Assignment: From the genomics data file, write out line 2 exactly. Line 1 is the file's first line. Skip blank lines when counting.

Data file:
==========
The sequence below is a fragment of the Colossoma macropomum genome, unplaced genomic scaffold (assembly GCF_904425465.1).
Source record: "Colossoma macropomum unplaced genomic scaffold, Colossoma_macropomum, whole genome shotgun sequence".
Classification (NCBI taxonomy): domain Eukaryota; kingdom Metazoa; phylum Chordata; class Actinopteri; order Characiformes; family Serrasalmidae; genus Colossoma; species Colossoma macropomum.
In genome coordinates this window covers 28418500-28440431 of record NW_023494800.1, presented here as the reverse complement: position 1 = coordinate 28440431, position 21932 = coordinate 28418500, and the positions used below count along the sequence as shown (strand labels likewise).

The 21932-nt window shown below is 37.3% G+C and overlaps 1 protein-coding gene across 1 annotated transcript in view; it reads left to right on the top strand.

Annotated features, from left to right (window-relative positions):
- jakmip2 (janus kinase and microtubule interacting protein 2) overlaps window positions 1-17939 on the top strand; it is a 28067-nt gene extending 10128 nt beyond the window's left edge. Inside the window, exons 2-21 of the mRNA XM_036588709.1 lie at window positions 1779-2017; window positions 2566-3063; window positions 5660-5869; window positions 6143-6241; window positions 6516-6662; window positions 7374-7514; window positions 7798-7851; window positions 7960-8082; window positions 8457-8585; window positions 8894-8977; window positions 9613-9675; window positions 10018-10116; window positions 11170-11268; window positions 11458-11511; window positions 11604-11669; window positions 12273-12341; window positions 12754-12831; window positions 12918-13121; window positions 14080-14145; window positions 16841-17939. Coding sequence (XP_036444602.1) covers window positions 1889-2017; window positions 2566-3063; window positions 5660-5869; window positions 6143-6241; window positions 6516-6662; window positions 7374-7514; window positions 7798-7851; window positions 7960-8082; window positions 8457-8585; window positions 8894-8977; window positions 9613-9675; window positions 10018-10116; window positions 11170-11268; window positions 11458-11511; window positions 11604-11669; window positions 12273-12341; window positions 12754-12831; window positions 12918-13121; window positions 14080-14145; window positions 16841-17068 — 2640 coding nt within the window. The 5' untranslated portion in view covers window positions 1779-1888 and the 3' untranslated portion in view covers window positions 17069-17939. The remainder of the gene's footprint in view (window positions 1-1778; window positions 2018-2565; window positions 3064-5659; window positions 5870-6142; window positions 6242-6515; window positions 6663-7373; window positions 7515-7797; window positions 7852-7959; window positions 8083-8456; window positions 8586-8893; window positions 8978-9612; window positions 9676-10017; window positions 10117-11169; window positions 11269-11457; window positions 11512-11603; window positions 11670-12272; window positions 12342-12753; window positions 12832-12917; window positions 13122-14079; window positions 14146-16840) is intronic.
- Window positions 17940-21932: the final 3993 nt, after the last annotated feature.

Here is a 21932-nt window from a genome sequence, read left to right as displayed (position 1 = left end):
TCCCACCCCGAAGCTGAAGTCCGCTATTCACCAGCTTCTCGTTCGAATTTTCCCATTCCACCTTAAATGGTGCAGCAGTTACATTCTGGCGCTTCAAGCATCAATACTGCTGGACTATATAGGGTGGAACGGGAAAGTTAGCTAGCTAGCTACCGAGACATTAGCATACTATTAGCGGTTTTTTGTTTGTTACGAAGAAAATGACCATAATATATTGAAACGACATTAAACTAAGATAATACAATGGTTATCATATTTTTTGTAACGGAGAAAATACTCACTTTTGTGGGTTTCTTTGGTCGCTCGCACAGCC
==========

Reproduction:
Source record: "Colossoma macropomum unplaced genomic scaffold, Colossoma_macropomum, whole genome shotgun sequence".